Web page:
How to Maintain Your Perennials in the Fall Season

purple colored perennials

Your perennials are the true heroes of your garden, coming back year after year for low-maintenance spring beauty. Now that it’s fall, they might be dropping blooms and drooping a bit, but they’re only getting ready for a long winter’s nap. Similar to bears and snakes, your perennial flowers remain alive by becoming dormant throughout the cooler seasons. Help them sleep better to wake fresh in the spring!

Remove Diseased Foliage and Plants

If a perennial didn’t thrive through the spring or summer season, check to make sure it isn’t suffering from a disease or a pest infestation. Obvious signs include holes in leaves, dead stems, unusual odors in the soil, and mushy, decayed roots. If you break a stem from a distressed plant and it breaks cleanly, the stem is dead. If you break it and it shows signs of green at the breaking point or is harder to remove, chances are the plant is salvageable. If the roots are dead, however, the plant should be removed and replaced.

Trim Perennials Back

The growing season has passed, but the plant is still alive under the soil. After the first hard frost, cut your perennials to two and three inches above the soil line. Remember that the seeds from your perennials can provide food and shelter for birds and other wildlife. It’s not necessary to cut perennial flowers back, but if you choose to do so, fall is the perfect time.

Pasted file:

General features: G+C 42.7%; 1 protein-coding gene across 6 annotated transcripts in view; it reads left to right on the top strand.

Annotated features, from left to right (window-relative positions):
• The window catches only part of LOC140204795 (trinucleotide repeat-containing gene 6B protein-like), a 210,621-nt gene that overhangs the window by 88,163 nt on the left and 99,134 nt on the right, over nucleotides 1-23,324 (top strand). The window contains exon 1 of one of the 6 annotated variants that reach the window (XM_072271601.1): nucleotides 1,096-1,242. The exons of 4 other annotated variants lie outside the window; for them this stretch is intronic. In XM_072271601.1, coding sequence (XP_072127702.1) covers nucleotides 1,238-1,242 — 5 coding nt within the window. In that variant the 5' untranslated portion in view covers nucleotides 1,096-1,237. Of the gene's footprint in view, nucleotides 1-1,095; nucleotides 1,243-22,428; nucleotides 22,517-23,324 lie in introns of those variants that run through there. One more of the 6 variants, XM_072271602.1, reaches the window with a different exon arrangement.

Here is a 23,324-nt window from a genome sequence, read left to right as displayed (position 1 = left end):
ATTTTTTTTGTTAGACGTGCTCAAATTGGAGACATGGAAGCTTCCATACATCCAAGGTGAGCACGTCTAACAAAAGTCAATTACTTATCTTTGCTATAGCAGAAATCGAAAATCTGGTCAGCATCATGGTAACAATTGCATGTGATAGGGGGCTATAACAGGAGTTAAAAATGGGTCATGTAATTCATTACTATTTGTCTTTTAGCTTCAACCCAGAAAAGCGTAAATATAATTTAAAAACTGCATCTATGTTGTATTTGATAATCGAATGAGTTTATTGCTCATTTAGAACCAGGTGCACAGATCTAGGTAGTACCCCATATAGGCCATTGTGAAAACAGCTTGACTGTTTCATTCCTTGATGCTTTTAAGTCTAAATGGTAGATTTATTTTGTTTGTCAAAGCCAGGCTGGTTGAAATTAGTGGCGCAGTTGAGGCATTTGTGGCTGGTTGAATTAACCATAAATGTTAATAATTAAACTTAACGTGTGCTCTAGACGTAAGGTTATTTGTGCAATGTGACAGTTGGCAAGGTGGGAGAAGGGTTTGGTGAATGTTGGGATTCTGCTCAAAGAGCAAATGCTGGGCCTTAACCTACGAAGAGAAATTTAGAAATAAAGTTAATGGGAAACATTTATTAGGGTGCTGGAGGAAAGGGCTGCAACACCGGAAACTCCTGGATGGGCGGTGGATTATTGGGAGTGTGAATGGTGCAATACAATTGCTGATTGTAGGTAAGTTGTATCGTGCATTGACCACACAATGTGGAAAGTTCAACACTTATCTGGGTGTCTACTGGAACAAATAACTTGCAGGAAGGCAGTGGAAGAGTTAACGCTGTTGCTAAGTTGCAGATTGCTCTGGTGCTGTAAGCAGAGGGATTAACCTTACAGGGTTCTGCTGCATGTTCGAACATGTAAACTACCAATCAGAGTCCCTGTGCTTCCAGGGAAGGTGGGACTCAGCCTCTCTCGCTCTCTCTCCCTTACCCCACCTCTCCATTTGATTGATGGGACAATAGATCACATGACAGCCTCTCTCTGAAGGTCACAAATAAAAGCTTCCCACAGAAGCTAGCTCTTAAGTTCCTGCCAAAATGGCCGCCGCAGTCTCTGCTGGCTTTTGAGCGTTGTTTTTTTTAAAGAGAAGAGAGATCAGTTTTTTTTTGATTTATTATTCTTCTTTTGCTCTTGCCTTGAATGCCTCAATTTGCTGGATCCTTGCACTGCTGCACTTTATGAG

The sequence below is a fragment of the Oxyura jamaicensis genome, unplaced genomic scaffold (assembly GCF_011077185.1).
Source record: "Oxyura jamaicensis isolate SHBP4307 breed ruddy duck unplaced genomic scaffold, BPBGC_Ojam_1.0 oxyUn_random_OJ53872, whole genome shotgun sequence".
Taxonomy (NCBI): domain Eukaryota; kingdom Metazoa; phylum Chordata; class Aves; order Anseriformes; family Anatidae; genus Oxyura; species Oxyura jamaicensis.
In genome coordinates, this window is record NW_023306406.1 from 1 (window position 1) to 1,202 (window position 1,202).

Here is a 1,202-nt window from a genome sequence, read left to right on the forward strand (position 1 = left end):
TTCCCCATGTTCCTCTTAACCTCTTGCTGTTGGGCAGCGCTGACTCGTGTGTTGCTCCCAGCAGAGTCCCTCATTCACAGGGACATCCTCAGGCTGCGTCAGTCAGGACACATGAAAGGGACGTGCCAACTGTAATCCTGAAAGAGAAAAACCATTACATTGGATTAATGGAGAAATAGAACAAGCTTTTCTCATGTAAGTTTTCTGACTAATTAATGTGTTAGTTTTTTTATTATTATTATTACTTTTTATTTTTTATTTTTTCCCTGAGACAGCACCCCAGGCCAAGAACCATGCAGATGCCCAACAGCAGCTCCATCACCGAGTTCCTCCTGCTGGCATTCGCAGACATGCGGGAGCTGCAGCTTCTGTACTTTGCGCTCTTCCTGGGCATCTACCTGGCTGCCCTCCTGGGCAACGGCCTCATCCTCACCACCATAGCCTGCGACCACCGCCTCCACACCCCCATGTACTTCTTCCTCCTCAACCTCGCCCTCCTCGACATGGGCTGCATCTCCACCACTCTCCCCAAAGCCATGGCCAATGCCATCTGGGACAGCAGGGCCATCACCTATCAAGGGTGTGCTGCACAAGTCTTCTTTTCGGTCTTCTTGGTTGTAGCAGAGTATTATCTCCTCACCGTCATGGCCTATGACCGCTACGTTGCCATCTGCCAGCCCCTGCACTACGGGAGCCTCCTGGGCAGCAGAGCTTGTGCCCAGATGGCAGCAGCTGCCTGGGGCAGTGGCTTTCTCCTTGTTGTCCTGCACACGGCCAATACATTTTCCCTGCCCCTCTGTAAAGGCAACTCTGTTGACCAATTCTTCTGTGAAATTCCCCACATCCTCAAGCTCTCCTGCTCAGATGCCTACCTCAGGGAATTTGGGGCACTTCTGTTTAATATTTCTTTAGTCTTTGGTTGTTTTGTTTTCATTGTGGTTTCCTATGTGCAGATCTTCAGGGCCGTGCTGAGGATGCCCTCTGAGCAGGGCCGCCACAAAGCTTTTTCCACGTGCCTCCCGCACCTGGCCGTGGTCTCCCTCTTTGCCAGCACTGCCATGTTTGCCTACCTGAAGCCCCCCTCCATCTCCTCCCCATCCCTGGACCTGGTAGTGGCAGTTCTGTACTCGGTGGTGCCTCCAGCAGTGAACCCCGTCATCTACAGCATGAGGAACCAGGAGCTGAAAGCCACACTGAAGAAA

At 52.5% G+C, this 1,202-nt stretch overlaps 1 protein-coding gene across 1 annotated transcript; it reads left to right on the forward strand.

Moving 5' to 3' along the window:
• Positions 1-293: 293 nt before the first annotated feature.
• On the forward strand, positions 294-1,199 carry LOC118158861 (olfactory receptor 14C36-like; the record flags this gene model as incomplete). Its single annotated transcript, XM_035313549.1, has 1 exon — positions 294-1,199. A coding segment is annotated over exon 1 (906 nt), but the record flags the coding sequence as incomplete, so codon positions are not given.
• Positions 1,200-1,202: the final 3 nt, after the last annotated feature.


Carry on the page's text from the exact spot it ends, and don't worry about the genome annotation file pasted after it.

Divide and Conquer

The reason we love perennials so much is that they come back bigger and stronger every year. Many of these plants can become overgrown, however, and quickly take over a garden. This is the perfect opportunity to thin them out. Many perennial flowers can be divided and replanted in the fall.

Apply Mulch

Applying a layer of mulch to your perennial flower beds is a good way to give them an extra layer of warmth and protection throughout the winter.  

No Rest for Pests

Some garden pests, like slugs, will burrow underground to devour your perennial’s tasty roots this fall. Head them off at the pass with pesticides or organic pest control around your plants.

Fall is the Best Time to Plant Perennials

Fall is the best time to plant your perennial flowers. Despite not growing above ground, your perennials will be taking the fall season to establish their roots and emerge in the spring. Plant new perennials about six weeks before you expect the ground to freeze, and make sure to water them and encourage their roots to grow strong.

RELS has a large selection of plants, trees, and shrubs ready for the fall planting season. Stop by our Frederick, MD or Silver Spring, MD locations and choose your garden’s next batch of unspoken heroes: perennial plants.